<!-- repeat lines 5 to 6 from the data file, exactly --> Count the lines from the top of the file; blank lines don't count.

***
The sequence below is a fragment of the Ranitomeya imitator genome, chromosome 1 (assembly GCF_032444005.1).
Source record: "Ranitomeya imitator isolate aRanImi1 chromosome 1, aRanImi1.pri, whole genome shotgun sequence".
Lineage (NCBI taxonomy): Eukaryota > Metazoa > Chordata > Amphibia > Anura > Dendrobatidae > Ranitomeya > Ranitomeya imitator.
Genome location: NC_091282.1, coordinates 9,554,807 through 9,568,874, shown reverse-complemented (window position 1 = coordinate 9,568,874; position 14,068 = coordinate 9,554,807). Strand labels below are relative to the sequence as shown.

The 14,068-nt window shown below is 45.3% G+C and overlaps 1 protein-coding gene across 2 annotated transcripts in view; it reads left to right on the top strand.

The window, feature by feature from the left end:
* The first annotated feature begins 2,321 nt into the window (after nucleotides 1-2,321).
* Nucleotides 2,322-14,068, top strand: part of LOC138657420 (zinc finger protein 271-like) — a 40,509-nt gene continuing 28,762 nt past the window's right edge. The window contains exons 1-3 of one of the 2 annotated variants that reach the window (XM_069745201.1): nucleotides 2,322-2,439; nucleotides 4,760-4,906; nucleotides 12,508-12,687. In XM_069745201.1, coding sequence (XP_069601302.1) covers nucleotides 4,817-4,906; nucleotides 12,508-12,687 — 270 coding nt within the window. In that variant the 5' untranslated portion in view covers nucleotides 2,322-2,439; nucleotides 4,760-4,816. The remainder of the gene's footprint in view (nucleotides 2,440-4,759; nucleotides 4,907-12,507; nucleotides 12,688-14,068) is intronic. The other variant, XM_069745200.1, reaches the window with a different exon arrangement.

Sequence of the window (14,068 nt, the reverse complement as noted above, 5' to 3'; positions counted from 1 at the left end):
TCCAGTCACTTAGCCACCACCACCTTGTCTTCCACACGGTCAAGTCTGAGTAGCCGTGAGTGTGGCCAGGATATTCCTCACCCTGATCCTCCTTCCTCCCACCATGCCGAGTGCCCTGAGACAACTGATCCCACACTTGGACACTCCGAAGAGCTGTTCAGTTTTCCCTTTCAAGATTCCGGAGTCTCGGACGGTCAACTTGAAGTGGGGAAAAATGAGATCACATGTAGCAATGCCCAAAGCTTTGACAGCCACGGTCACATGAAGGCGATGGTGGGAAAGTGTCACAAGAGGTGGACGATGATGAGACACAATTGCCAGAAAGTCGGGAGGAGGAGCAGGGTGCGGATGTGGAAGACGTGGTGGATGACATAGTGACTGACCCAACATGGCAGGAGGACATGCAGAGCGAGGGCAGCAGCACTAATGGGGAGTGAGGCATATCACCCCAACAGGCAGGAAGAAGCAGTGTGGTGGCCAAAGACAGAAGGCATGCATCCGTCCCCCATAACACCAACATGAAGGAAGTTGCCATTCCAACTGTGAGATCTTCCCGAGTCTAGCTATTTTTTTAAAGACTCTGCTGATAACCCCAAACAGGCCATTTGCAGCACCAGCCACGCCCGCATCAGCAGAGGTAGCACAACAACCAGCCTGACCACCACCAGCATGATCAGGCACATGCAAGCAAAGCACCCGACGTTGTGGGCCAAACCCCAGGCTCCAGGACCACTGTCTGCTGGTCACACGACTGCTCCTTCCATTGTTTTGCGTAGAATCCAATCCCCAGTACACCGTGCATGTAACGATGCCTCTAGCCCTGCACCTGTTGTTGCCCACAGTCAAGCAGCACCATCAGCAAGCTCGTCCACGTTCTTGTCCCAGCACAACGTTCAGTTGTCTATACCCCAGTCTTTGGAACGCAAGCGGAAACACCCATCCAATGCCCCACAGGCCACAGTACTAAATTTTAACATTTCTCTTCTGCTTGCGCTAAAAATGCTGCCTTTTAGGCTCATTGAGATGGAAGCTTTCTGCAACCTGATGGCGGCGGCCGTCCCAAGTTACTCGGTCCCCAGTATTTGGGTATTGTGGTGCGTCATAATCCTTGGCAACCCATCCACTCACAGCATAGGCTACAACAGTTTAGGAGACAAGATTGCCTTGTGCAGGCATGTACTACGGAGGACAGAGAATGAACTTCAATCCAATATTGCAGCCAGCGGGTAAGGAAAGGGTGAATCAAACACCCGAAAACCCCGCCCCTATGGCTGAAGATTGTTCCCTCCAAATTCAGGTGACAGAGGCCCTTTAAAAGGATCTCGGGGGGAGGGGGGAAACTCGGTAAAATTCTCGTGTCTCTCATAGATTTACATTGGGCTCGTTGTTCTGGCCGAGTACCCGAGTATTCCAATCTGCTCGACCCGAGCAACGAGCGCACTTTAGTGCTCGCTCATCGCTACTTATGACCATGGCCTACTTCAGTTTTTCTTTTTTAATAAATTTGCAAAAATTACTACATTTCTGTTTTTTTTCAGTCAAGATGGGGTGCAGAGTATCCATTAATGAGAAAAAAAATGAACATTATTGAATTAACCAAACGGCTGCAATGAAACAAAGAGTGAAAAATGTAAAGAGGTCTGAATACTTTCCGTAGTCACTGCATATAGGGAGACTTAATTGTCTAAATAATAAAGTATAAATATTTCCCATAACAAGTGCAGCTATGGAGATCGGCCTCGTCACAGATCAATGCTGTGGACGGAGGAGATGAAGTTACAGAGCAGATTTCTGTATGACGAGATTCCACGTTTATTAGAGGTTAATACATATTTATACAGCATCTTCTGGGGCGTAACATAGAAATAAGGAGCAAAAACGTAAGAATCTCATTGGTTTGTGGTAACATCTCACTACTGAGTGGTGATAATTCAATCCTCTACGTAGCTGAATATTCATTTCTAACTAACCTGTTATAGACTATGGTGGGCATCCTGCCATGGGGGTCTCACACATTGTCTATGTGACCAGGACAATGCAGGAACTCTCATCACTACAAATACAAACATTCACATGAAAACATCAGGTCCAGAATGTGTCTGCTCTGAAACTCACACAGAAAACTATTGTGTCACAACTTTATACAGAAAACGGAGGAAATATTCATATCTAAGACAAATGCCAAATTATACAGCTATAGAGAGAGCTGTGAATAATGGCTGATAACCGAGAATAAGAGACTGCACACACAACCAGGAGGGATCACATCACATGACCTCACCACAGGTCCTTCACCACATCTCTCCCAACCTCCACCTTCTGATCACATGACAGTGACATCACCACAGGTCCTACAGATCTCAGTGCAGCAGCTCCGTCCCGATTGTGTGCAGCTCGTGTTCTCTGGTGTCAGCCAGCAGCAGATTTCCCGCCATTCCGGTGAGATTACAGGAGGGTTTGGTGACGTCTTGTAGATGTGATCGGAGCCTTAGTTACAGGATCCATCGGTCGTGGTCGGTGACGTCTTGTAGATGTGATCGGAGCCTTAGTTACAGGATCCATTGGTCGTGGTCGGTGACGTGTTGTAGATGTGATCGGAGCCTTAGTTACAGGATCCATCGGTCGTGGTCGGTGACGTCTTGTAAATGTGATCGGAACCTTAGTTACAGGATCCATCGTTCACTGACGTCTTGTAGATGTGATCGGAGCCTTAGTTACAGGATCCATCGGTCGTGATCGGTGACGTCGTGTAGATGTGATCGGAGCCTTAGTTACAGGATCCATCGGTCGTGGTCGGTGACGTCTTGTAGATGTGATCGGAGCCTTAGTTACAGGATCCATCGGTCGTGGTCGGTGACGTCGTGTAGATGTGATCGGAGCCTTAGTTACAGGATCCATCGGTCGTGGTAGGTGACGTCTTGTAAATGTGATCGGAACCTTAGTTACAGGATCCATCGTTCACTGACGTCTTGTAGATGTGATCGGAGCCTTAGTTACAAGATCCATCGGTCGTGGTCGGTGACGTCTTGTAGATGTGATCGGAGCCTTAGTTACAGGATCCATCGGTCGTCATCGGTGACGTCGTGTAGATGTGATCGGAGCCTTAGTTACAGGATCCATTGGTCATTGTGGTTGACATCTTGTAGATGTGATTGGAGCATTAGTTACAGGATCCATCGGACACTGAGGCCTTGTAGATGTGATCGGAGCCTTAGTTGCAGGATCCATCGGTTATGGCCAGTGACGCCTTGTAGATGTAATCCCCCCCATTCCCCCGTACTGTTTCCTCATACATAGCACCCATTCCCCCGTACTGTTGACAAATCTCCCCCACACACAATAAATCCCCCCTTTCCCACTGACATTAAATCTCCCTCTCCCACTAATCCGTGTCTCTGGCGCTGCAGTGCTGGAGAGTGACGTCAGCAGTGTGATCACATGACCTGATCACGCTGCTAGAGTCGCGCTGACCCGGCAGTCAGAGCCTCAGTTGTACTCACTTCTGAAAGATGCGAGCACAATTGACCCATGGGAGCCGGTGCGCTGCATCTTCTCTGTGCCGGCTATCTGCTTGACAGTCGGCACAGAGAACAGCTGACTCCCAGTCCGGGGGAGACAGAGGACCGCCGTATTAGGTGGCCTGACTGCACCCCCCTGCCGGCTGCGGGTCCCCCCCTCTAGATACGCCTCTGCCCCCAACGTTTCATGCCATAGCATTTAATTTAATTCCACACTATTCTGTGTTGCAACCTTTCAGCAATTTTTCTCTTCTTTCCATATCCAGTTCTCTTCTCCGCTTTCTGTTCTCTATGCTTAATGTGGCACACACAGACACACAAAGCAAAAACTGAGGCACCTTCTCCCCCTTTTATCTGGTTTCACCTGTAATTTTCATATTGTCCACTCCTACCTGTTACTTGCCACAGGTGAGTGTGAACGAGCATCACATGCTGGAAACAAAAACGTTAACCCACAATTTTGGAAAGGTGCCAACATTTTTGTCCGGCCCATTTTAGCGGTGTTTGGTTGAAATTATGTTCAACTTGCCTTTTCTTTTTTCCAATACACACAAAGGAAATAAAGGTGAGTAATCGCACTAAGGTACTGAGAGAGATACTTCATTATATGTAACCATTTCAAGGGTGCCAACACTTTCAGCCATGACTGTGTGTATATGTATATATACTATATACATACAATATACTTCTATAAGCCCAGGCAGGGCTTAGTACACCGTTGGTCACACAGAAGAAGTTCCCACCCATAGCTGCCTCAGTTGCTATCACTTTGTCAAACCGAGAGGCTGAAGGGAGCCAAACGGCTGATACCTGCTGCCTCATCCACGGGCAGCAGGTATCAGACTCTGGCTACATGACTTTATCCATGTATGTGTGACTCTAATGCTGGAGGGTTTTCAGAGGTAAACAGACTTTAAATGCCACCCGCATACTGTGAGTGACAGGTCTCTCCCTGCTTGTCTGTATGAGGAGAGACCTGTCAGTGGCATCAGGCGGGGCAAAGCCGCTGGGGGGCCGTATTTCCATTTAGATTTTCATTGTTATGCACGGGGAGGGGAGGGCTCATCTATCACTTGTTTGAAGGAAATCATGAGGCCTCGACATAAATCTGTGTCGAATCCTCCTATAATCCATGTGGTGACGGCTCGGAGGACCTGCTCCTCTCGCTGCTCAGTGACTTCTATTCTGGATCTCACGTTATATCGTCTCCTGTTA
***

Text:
The 14,068-nt window shown below is 45.3% G+C and overlaps 1 protein-coding gene across 2 annotated transcripts in view; it reads left to right on the top strand.

The window, feature by feature from the left end: